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  1. Member
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    I will admit that i might be more nuanced than I am making it but is one format better than the other? What differences between the Lossy and Lossless formats? And What are pros and cons of both formats?
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  2. Member Cornucopia's Avatar
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    Better at what?

    Remember, these are general CLASSES of formats, not the formats themselves. If you do a comparison, the actual codecs should be taken into consideration.

    But in general, lossless has better quality than lossy, because it hasn't lost anything.
    Lossy is more efficient with bitrate, which can be very important on most systems where bandwidth, or storÓge are constrained.
    Lossless is less taxing on the CPU, because less gymnastics are being done to shrink the size.
    Lossy is more common.

    As you can see, one cannot make an educated decision of what to use without taking these scenarios and one's priorization of them into account.


    Scott
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  3. Member
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    I stand advised then.
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  4. Kawaiiii
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    Lossless means better quality, obviously, but - for video - also HUGE.. very HUGE - file sizes.

    That's why, even for professional video editing, mid-format codecs (lossy, but with very low compression) are used, such as ProRES and DNx.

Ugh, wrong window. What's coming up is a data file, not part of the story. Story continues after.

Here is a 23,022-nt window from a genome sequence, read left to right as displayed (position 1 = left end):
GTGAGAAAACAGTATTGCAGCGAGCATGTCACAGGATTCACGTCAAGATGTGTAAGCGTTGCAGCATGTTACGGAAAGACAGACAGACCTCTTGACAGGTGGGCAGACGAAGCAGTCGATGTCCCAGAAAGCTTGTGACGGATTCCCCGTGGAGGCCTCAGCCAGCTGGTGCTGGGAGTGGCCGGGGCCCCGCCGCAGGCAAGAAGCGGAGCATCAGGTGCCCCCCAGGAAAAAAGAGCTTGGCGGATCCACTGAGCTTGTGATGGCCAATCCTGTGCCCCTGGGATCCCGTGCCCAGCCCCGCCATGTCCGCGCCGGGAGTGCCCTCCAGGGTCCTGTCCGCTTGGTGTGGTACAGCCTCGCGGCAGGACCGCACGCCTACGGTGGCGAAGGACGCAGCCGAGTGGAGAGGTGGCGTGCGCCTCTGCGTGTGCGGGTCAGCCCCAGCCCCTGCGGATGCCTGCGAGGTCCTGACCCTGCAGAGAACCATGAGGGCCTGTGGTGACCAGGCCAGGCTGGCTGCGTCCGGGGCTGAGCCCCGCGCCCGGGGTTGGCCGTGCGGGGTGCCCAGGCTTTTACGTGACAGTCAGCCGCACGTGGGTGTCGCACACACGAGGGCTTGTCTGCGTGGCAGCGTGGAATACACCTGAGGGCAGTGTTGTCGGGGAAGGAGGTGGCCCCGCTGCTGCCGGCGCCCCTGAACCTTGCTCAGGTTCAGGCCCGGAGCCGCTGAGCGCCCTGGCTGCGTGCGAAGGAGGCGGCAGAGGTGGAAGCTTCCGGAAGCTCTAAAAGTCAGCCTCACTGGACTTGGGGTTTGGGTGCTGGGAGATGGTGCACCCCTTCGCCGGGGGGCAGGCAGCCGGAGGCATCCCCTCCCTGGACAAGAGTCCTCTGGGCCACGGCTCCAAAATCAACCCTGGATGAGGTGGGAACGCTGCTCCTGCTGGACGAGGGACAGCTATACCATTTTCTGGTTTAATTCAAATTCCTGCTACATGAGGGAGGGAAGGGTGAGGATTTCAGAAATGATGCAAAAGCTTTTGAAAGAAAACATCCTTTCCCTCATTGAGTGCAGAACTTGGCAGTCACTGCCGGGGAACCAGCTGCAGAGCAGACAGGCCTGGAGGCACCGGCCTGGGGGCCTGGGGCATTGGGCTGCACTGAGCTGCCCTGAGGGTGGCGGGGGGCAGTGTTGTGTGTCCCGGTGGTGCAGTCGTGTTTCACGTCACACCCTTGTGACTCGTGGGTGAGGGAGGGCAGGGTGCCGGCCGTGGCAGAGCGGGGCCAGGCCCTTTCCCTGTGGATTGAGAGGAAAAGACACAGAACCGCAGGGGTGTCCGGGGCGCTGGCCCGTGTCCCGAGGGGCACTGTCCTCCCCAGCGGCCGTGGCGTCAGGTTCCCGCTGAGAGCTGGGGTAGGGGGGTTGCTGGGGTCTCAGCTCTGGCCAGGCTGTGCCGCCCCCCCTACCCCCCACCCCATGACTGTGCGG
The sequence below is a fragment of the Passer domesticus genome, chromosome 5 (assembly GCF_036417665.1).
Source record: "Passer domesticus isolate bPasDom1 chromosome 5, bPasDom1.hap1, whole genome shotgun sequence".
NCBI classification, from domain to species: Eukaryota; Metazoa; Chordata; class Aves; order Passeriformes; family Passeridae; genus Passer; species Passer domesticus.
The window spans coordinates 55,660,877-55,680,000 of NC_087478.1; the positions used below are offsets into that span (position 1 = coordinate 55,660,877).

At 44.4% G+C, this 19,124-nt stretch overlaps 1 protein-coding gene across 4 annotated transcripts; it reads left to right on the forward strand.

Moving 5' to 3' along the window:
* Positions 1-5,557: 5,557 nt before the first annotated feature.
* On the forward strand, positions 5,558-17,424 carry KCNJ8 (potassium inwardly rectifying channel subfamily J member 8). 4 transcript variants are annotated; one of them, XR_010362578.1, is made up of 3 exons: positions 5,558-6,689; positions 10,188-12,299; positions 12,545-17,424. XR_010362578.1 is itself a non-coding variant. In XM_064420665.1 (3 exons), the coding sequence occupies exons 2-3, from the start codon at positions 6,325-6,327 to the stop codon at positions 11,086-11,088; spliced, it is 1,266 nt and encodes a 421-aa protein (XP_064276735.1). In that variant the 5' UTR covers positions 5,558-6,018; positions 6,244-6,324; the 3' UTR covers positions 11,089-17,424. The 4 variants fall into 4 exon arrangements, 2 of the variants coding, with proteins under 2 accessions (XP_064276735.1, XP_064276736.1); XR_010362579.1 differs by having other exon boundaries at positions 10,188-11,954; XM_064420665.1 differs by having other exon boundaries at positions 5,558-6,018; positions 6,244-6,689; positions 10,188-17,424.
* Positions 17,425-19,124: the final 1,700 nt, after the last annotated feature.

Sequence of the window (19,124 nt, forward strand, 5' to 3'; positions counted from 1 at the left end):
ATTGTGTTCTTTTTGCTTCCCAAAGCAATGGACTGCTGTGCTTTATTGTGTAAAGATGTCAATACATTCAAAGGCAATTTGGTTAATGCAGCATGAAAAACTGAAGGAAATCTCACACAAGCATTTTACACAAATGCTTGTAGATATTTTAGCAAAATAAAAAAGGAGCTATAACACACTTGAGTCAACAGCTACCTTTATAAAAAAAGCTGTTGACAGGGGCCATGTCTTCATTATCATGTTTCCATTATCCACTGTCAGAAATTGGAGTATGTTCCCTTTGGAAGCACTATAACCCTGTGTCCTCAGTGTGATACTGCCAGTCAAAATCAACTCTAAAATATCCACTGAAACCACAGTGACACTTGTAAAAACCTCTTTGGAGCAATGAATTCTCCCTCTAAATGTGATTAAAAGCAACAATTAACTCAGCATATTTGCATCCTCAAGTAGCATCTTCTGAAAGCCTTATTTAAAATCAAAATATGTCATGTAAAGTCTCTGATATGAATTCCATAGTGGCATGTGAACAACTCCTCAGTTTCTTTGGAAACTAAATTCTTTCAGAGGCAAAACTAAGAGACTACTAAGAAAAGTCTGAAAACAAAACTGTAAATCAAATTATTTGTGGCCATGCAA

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  5. Member
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    What Lossy and Lossless codecs are good video encoding and editing?
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    For editing, Lossless is less taxing on your system eg HUFFYUV and LAGARITH. However, as pointed out by krykmoon, file sizes are pretty big. Lagarith 720x576 is around 30gb per hour.

    But, it depends upon where you are getting your video from. If you're capturing VHS, you could use Huff and Lagarith. But if your video is coming from a phone or video camera, I would say it is best to not convert it for editing unless your system can't cope, then you have to come up with another approach.

    For export/encoding, MP4 of some type eg h264, h265 is suitable.
    Last edited by Alwyn; 11th May 2021 at 02:21. Reason: Spelling.
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  7. Kawaiiii
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    Originally Posted by Guernsey View Post
    What Lossy and Lossless codecs are good video encoding and editing?
    For editing: as Alwyn said.. if the source is already compressed and your computer can handle it.. it is advisable to keep it as it is, unless the video editor struggles to move between frames and you have to do a very refined editing.. so converting it to PRORes or DNx is the best choice, in this case.

    These lossless mid-codecs are very high quality (they're used in the industry too for professional editing): they give you smaller files than the ones you would have using lossy codecs (but bigger than the original ones) that are very easy for the video editing software to deal with..

    You can move a lot more smoothly between frames back and forth.. a thing that is impossible when the file use a final codec such as h264/h265 (especially going BACK, due to the nature of the algorithms used to compress the video)

    For the final export: AVC(h264) and HEVC(h265) are, de facto, the universal standard nowadays (they're used even in bluray disks).
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